Tax Incentives for Education

The following information is provided for educational purposes only and does not constitute professional tax, accounting or legal advice. As tax laws are subject to change, we recommend that you seek the advice of a tax advisor regarding your specific financial situation.

Please visit www.irs.gov for the most up-to-date information.

The Taxpayer Relief Act of 1997, and subsequent additions, created several new tax benefits for middle-income families.

Hope Credit

A tax credit that allows you to claim part of a qualifying student's first two years of college. Income limits apply.

  • The student must be in the first or second year of a degree or certificate-granting program and must be attending at least half-time.
  • There cannot be any felony drug convictions on the student's record.

Lifetime Learning Credit

You can claim a tax credit for out-of-pocket qualified educational expenses. Income limits apply.

  • This credit is calculated per family, not per student. The maximum credits are the same, no matter how many family members are in school.
  • Available for all years of post-secondary education and for an unlimited number of years.
  • The student only needs to be enrolled in one course and does not need to be degree-seeking.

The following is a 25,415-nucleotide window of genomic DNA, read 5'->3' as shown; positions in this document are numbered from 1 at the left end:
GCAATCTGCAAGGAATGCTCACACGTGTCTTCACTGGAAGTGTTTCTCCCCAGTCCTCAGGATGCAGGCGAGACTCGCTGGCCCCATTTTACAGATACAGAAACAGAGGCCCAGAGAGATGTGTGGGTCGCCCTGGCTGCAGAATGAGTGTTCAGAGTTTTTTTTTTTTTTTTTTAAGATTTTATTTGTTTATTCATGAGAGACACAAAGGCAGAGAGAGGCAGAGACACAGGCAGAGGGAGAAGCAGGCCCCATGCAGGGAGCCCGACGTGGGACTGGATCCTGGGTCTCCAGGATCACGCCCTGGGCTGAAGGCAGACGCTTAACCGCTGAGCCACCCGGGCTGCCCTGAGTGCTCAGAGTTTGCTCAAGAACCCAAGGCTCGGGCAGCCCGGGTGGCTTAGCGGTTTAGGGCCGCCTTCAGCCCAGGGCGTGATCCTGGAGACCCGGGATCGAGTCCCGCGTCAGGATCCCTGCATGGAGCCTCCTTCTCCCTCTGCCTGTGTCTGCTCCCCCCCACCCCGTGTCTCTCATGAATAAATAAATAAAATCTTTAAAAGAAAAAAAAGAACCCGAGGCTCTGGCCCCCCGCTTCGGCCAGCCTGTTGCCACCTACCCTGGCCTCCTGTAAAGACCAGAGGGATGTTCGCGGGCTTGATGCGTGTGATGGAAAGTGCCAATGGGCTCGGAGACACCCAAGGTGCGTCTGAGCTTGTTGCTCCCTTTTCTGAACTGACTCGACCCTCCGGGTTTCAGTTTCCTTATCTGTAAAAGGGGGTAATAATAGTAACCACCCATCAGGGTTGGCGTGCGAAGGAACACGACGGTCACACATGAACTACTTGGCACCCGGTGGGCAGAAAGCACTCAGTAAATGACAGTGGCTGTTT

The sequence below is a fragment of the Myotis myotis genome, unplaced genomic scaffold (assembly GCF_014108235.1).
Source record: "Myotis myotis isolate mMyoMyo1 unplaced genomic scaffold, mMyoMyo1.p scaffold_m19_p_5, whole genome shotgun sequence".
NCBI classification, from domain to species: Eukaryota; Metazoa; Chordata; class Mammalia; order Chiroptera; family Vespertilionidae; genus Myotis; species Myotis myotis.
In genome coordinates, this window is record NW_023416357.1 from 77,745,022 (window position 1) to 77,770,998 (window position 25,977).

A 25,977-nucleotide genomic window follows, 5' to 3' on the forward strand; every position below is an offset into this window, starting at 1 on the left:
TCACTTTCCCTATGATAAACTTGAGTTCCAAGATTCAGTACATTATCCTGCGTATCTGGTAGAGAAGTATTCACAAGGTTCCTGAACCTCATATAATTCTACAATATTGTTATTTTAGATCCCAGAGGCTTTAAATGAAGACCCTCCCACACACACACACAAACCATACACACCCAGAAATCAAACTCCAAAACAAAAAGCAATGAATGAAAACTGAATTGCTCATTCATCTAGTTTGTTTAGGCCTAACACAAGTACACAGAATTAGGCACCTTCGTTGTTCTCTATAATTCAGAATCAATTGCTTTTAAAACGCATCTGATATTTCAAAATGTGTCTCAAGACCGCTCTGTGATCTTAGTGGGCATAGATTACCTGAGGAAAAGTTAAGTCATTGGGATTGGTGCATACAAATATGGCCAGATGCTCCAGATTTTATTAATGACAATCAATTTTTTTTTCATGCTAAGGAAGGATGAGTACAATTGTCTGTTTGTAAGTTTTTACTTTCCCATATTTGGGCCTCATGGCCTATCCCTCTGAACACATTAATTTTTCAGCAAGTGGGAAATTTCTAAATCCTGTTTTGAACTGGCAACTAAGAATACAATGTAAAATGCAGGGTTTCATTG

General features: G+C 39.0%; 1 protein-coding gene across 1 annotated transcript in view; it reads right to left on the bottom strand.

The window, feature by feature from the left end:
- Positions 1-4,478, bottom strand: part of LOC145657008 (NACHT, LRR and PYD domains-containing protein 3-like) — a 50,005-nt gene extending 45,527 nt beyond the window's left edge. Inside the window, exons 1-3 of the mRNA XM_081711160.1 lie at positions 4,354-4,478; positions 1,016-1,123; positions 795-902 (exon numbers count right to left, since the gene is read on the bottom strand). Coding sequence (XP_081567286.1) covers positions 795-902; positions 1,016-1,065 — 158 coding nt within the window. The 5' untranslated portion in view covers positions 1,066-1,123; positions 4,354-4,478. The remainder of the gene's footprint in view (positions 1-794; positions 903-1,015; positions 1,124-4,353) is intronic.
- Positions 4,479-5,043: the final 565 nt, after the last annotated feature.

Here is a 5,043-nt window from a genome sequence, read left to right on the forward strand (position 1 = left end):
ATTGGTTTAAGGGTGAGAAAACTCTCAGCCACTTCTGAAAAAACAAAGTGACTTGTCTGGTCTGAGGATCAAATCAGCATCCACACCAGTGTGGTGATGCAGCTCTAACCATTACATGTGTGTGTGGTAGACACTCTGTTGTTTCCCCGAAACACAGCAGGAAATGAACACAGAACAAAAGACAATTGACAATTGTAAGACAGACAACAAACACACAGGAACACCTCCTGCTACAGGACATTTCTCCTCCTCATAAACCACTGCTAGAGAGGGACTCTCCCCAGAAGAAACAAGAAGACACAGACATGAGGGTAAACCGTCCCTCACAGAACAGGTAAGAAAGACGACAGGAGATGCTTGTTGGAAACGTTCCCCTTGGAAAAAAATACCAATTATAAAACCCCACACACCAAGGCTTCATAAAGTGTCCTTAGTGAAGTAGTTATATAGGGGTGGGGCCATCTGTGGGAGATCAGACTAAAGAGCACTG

• There cannot be any felony drug convictions on the student's record.

Tuition and Fees Deduction

You may reduce the amount of your income subject to tax by part of qualifying tuition and fees paid even if you do not itemize deductions on Schedule A. Income limits apply.

  • Deduction is taken as an adjustment to income on 1040 or 1040A.
  • May be beneficial for taxpayers whose income exceeds caps for Hope or Lifetime Learning credits.
  • Qualifying expenses must be paid for taxpayer, spouse or dependent enrolled in eligible post-secondary institution.

Student Loan Interest Deduction

You can deduct interest payments made on one or more qualifying educational loans up to $2,500 per year. You can claim this deduction even if you do not itemize deductions. A student claimed as a dependent on parents' taxes may not claim the deduction. Income limits apply.